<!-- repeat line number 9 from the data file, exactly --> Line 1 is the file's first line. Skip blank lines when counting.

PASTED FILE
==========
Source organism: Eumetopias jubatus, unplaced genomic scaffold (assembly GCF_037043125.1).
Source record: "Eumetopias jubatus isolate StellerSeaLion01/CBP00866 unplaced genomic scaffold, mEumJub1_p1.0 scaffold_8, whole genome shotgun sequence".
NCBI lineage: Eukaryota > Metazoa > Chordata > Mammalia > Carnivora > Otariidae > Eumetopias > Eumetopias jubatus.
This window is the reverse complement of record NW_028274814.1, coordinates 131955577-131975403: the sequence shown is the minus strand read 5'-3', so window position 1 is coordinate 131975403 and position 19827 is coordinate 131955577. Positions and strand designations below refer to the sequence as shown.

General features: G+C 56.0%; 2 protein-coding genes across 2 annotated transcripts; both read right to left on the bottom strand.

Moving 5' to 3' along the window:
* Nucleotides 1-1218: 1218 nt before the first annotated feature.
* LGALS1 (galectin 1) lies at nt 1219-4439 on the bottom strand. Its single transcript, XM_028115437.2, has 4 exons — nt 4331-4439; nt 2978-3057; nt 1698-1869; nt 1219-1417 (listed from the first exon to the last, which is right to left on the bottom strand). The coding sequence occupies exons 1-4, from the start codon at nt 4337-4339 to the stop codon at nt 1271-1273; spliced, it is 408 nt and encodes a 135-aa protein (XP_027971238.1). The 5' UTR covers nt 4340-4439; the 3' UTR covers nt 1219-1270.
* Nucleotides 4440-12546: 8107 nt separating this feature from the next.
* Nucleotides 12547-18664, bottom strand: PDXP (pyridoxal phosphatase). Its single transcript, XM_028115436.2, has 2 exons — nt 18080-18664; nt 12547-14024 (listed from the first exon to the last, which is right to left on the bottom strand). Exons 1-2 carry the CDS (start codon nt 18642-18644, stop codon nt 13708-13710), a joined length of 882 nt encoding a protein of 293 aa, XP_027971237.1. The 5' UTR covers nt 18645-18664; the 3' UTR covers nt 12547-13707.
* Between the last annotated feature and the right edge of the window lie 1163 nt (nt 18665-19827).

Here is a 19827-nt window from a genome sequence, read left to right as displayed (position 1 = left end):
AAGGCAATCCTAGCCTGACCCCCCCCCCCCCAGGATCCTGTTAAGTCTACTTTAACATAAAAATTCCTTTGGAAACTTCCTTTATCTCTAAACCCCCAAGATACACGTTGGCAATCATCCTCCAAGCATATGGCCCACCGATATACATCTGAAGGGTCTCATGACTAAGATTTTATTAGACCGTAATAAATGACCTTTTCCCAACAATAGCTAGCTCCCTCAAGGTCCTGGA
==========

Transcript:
* Nucleotides 4440-12546: 8107 nt separating this feature from the next.